Driving and Thinking, part 1
by Richard Gerrison
RECENTLY MY WIFE AND I drove two hours to our home town to visit with family for Easter lunch, and on longer dives we always enjoy a good conversation to pass the time. These talks will be about anything and everything: plans for the summer, reorganizing furniture in the house, how we think our daughter is doing lately, and so on. But in the last two years since my conversion from Christianity to Cosmotheism, a topic she finds contentious and distasteful often rears its head during these drives: race. Being a devout Christian herself, my wife firmly holds that god (the Judeo-Christian god Yahweh/Jehovah, that is) created all humanity equal and that any perceived inequalities between various groups is merely a superficial matter of culture and circumstance that can be overcome, and that any one person has as much potential as any other, regardless of their racial identity.
Yesterday on our drive she tried to assert this point once again. “Richard. I’m a teacher, and I’m telling you that circumstance has a greater impact on intellectual and artistic development than anything else. We have two foster children in our center right now, brothers. The older one, who is four, spent three years with his neglectful mother and is behind on all metrics; from speech, to motor skills, to social behavior. But the one-year-old who was taken from the mother on day one and has only ever known the healthy environment of his foster home is progressing excellently in all markers. Now, because of the poor nutrition and lack of parental support, the older one will take time to recover from being behind, if he ever fully does; his brain might have missed enough key nutrients and stimulation during early development that it will never reach its potential. Meanwhile his younger brother is being well taken care of physically and mentally, and was from day one, and he will be able to reach his potential much more easily. They have the same genetics, but circumstances are going to make all the difference for them.”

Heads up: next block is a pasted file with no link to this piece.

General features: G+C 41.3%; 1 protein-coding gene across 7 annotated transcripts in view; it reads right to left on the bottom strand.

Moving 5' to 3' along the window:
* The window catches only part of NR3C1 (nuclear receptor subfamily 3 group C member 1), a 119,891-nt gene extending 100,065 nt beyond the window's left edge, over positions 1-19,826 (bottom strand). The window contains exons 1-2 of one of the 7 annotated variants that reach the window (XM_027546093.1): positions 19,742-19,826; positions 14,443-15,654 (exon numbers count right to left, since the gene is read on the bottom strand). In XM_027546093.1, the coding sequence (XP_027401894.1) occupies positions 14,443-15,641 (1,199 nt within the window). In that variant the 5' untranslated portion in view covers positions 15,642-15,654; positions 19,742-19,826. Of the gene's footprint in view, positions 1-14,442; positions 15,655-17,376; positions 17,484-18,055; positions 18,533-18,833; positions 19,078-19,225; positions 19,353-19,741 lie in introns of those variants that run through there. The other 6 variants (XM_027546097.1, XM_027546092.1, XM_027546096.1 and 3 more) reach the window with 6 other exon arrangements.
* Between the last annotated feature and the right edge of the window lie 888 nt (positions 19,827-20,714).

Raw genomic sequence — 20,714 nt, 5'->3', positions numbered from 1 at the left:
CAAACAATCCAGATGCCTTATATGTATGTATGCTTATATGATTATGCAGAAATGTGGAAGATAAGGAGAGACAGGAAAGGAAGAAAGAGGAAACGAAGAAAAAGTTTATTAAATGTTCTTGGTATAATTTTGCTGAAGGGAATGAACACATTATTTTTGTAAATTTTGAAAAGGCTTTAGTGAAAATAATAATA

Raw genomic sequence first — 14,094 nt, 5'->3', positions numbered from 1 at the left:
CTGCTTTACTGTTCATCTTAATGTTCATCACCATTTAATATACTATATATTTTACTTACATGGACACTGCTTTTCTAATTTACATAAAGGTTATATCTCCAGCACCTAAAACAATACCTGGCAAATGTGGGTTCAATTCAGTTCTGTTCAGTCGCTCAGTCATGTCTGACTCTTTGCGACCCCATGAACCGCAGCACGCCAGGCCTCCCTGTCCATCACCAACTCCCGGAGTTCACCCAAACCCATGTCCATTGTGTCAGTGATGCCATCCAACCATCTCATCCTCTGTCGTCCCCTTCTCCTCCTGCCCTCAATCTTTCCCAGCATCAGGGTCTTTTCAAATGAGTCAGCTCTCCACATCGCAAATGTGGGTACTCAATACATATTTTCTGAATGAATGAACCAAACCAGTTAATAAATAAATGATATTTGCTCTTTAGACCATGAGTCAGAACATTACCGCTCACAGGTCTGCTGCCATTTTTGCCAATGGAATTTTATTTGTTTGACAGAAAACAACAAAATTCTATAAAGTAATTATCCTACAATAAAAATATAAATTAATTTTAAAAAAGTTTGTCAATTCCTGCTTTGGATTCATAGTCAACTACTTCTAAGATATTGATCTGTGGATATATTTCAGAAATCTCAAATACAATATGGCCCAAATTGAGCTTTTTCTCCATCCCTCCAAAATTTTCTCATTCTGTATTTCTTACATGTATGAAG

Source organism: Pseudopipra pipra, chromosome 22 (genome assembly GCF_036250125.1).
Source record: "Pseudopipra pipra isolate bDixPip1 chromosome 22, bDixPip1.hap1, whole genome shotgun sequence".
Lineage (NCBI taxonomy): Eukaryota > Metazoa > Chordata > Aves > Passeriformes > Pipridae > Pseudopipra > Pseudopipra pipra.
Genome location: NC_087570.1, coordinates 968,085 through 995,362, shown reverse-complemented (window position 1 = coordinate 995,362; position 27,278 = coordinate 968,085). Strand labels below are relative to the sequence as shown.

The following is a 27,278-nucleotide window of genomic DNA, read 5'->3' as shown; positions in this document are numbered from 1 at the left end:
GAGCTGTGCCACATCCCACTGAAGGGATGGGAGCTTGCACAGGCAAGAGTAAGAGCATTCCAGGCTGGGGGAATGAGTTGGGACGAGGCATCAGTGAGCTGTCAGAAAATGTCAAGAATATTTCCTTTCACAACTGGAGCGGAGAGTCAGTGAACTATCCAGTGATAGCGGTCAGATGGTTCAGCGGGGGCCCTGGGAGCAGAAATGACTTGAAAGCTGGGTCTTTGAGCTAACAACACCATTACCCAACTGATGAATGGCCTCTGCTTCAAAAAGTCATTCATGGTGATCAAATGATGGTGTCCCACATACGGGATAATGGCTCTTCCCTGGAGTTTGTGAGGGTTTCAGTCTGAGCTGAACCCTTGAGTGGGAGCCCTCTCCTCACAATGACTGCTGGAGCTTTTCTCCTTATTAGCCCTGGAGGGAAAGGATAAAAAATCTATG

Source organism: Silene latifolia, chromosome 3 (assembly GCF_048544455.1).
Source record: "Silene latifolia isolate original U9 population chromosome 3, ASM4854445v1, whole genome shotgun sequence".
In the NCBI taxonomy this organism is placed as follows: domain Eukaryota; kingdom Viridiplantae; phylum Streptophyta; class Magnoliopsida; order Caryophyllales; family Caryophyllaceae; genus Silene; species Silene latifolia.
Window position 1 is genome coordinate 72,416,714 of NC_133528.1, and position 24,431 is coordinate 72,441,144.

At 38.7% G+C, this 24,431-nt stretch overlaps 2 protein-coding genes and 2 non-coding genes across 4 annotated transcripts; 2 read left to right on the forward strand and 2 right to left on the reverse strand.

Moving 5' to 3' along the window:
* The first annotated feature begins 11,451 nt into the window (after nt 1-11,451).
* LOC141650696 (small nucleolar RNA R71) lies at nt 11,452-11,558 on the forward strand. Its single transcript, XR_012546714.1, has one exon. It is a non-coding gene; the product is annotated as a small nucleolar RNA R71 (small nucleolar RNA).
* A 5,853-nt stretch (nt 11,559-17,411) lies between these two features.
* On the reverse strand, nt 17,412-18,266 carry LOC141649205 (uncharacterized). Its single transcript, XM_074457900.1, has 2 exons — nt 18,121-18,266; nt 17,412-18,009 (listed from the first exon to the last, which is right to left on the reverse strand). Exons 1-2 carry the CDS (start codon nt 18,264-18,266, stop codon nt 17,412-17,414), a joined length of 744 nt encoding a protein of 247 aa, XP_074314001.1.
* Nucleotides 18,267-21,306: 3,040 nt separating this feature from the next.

I had heard her make this point before, not necessarily this anecdote, but the general concept was one she held to firmly. And this time I was prepared with a sound reply to her position. “I completely agree that circumstance is the primary determinant of potential and performance, the difference here is that you look at individuals on a short timeline and I look at groups on a long timeline. Let’s say Group A and Group B are both populations of a hundred thousand individuals that start out at the same baseline for intelligence, cultural and artistic development, and emotional expression. Group A moves into an environment where they will be able to provide pregnant mothers and growing children with perfect nutrition, and with everything they need for physical development; while Group B lives in an environment that provides relatively poor-quality food that won’t always provide enough nutrition — and sometimes not even enough calories.”
To follow the set-up of the scenario, I asked her “Would this create a difference in the physical and mental development of the two groups?”
She replied, “Yes, it would.”
I asked her, “Before I continue, would you also say that you agree that genetics does play at least some part in determining a person’s physical and mental development? My brother and I have the same parents who fed us the same food growing up, had the same education at the same school by all the same teachers, but my brother is five inches taller than me with a leaner build, while I always performed far better academically than he ever did, leaving the only real factor to explain the differences between us would be our different genetics.” She thought it over for a moment and said “I suppose that makes sense to a degree.”
So I continued. “Ok then, moving on — let us take the circumstances for Group A and for Group B and suppose that they will remain relatively consistent for several thousand years, tens of thousands possibly. Then the case we will have is that Group A will be full of individuals who are meeting their physical genetic limiters, people who reach the maximum height that their genes support because they will get all the nutrition needed to do so, for example. They will also be able to develop their brains to the maximum potential allowed by their genes. And, humans being humans, they will generally be attracted to the more physically developed and intelligent members of the opposite sex, yes?”